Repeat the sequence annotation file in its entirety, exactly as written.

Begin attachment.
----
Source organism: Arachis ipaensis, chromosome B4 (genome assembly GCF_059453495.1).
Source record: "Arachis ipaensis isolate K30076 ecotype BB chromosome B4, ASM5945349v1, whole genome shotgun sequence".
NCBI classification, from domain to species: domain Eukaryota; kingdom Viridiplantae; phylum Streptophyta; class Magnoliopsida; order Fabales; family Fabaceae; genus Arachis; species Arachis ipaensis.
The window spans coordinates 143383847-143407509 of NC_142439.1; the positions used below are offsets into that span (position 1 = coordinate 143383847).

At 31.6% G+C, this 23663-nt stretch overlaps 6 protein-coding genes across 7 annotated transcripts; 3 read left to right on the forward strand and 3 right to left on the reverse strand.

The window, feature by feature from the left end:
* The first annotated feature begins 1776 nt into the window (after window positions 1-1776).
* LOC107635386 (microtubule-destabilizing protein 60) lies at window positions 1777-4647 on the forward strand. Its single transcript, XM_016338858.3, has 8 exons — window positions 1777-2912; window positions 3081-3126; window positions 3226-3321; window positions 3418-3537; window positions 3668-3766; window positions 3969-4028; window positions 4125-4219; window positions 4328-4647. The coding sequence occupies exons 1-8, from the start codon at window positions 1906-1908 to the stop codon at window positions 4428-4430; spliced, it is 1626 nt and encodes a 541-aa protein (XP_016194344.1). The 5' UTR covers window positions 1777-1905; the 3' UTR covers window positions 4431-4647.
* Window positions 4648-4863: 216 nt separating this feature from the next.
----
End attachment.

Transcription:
Source organism: Arachis ipaensis, chromosome B4 (genome assembly GCF_059453495.1).
Source record: "Arachis ipaensis isolate K30076 ecotype BB chromosome B4, ASM5945349v1, whole genome shotgun sequence".
NCBI classification, from domain to species: domain Eukaryota; kingdom Viridiplantae; phylum Streptophyta; class Magnoliopsida; order Fabales; family Fabaceae; genus Arachis; species Arachis ipaensis.
The window spans coordinates 143383847-143407509 of NC_142439.1; the positions used below are offsets into that span (position 1 = coordinate 143383847).

At 31.6% G+C, this 23663-nt stretch overlaps 6 protein-coding genes across 7 annotated transcripts; 3 read left to right on the forward strand and 3 right to left on the reverse strand.

The window, feature by feature from the left end:
* The first annotated feature begins 1776 nt into the window (after window positions 1-1776).
* LOC107635386 (microtubule-destabilizing protein 60) lies at window positions 1777-4647 on the forward strand. Its single transcript, XM_016338858.3, has 8 exons — window positions 1777-2912; window positions 3081-3126; window positions 3226-3321; window positions 3418-3537; window positions 3668-3766; window positions 3969-4028; window positions 4125-4219; window positions 4328-4647. The coding sequence occupies exons 1-8, from the start codon at window positions 1906-1908 to the stop codon at window positions 4428-4430; spliced, it is 1626 nt and encodes a 541-aa protein (XP_016194344.1). The 5' UTR covers window positions 1777-1905; the 3' UTR covers window positions 4431-4647.
* Window positions 4648-4863: 216 nt separating this feature from the next.